While digging through Joe Swanberg’s filmography, I’m trying as best I can to alternate between the early stuff and the modern stuff, availability permitting. I should have seen Drinking Buddies a lot earlier. It’s his breakthrough film in many ways, commercially and creatively. Not only does it boast his strongest cast but it feels like he really figured out all his strengths and put them to good use. Instead of half-baked shock tactics and “rougher the better” production value, here Swanberg puts character front and centre and with actors who can elevate things substantially, the results are, frankly, delightful.
This is the first time I’ve seen Olivia Wilde and remembered her. She’s fucking outstanding in this movie. Her chemistry with Jake Johnson is really infectious and every scene of them goofing off had me hook, line and sinker. The thing I really responded to in Drinking Buddies is how Swanberg, for the most part, lulls us into thinking this is just another “will they/won’t they” adult romance by using tired cliches (the long glances at each other, the loaded silences, the near-kisses) and then totally resists the urge to pay them off. It feels very real and authentic. There are very few contrivances or moments that don’t ring true. Voices get raised and passions run hot but but the actual damage from any argument or wrong decision is minimal. It’s not long before things revert back to the status-quo. Even the ending, which is proudly open-ended, feels exactly as it should be. I don’t think the word “love” is uttered once with any real gravitas. Even in a stripped-back rom-com that’s quite the achievement.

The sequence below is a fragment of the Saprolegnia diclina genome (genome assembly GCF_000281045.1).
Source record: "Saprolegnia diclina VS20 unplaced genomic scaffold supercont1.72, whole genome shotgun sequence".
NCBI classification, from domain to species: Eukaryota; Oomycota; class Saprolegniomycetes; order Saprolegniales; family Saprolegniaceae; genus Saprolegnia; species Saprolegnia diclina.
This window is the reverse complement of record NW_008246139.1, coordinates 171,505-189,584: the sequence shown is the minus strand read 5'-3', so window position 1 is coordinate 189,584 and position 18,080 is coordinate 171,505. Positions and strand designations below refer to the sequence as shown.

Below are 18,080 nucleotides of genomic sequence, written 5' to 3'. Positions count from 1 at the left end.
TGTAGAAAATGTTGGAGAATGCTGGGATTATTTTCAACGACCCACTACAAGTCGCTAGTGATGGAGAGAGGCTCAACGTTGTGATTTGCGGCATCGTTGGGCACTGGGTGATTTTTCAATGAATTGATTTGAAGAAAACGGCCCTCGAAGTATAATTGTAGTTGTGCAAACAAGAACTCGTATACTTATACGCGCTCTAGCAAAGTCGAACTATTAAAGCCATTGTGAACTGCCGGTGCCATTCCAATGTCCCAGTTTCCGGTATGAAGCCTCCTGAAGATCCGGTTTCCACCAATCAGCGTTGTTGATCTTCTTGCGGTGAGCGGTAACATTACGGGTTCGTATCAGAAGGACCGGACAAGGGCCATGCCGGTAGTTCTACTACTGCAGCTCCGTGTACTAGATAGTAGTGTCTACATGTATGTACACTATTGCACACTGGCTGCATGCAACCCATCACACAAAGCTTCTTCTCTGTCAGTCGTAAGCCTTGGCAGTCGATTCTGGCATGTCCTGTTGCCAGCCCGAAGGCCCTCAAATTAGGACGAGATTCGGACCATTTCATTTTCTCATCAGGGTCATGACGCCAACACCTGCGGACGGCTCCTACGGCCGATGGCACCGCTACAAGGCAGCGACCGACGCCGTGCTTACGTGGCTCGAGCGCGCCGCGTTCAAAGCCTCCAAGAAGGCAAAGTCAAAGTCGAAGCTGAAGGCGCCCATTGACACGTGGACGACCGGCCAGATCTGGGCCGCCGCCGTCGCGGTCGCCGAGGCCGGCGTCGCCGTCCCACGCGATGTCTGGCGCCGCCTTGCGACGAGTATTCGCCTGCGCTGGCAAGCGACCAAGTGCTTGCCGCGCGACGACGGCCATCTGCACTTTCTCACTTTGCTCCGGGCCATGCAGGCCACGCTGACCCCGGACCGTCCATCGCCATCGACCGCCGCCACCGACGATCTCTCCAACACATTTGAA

Having seen both Drinking Buddes and Happy Christmas now, it’s clear Swanberg is on quite a roll. I must say I do miss the go-for-broke provocation of his earlier films but he has matured enough now to know when to reign that in or just avoid it all together. Swanberg rarely puts a foot wrong in this movie. The characters and the actors are endlessly watchable and fascinating and the intimacy of the relationships never sours into something distasteful. What a pleasure.